Representatives from come of the largest financial organisations JPMorgan Chase, Citigroup, and Bank of America declined to comment on the proposals. Furthermore, analysts of the industry have doubts about how effective the implementation fo these new rules will be.

Some industry analysts were not too sure about how effective the rule will actually be. Eric Chader, SVP of the business advisory firm The Collingwood Group said:

“This rule has the 'Duh' factor of ATR (Ability to Repay) by requiring corporate boards to 'conduct oversight' of the incentive-based compensation programs for its executives and significant risk-takers,”

“The risk, however, appears to be a pass-through to those executives, who are subject to clawbacks, deferrals, and forfeitures within the plans that had been approved by a compensation committee to begin with. This seems like misplaced accountability to me. Applied across all financial institutions, it probably won't have the effect of shrinking the talent pool for executive positions—there are many other more substantial risks for potential candidates that would do that—like putting executives at the GSEs on the GS scale.”

Taking into account this opinion it seems as if incentive based schemes already benefit from a stringent framework, where those executives in positions with great ability to take risk are subject to stricter rules. However, the proposals may send a message to executives about the appropriateness of risk-taking more generally following the economic downturn.

It will be interesting to see whether the proposals for kerbing incentive-based compensation schemes will have an impact on business in the UK, and also whether US companies operating in the UK will be subject to similar rules internally.

Contact our Financial and White Collar Crime Lawyers in Central London, North London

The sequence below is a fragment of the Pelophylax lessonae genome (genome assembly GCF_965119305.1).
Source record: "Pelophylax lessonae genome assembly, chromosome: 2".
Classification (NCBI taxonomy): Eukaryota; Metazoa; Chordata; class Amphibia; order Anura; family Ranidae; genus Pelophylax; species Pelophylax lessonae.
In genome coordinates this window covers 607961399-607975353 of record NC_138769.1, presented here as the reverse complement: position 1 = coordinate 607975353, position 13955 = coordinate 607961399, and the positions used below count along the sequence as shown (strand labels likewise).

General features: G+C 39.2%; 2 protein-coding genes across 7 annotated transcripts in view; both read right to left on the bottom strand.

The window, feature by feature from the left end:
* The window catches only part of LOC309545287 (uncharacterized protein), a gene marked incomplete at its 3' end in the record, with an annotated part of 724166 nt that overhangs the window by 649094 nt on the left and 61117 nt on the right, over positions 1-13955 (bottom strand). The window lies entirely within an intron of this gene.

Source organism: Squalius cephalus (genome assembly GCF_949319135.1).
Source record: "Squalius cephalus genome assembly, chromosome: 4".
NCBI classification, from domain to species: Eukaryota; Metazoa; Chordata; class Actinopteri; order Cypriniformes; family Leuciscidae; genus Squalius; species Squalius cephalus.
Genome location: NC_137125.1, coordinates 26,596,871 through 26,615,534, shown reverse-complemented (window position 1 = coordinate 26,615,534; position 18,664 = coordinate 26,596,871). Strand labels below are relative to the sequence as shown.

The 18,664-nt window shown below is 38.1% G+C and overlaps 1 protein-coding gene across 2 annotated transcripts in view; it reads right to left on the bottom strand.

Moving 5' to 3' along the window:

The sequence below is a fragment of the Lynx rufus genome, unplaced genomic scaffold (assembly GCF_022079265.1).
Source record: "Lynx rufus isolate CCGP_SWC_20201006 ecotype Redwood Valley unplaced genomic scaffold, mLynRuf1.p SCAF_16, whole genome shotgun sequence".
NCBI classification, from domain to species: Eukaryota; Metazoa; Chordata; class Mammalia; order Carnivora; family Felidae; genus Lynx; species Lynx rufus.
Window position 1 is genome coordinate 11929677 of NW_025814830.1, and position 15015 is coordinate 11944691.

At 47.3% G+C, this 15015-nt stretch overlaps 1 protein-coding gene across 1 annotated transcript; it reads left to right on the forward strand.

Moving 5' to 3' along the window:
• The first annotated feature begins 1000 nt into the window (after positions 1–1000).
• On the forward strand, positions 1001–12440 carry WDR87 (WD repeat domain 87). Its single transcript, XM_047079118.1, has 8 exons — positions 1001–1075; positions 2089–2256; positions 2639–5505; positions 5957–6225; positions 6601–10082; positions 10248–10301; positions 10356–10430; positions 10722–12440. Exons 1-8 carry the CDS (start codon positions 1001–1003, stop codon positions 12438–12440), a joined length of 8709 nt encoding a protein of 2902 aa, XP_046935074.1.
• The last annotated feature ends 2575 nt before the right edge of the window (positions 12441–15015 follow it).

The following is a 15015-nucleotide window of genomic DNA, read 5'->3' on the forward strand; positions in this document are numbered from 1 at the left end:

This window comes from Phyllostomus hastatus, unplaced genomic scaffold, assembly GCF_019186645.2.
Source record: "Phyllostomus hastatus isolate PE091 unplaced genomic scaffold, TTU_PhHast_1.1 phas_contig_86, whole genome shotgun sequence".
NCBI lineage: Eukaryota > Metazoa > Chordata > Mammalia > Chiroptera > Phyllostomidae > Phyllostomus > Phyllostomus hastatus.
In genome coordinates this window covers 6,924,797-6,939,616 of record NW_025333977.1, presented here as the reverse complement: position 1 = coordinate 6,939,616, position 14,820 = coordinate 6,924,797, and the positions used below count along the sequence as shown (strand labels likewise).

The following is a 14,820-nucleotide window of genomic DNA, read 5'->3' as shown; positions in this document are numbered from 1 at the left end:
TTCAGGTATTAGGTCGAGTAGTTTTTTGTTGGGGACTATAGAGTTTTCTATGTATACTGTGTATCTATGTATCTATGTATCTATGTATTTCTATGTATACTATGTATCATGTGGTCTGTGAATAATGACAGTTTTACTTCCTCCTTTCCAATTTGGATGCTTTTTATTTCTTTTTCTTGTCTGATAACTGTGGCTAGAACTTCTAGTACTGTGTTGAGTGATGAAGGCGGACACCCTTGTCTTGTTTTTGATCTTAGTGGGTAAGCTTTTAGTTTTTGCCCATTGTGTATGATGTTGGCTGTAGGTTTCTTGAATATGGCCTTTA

At Lewis Nedas, we have a specialist team of lawyers who are routinely sought to advise on the rules applicable to banks and bankers in the UK. Our solicitors are highly experienced in assisting both individual and institutional clients that are facing investigations by the FCA on allegations of market manipulation. Our service places the needs of our clients at its core. We will handle every aspect of your dealings with regulatory bodies: our team will advise on how best to facilitate regulatory requirements; we will represent your interests in any negotiation or court appearances, and provide you with practical advice that has been tailored to reflect your circumstances. At Lewis Nedas we have a thorough appreciation of the law and how it applies to those working in financial services. We pride ourselves on being the trusted advisor to many working in this complicated and demanding sphere, where the rules are often difficult to understand. If you are concerned about the law or are perhaps involved with the FCA already, contact our team today

To speak to one of our solicitors, please telephone us on 020 3131 5891 or complete our online enquiry form.

With offices in Camden and Fleet Street, we represent and advise businesses in Central London, West London, North London and across the UK.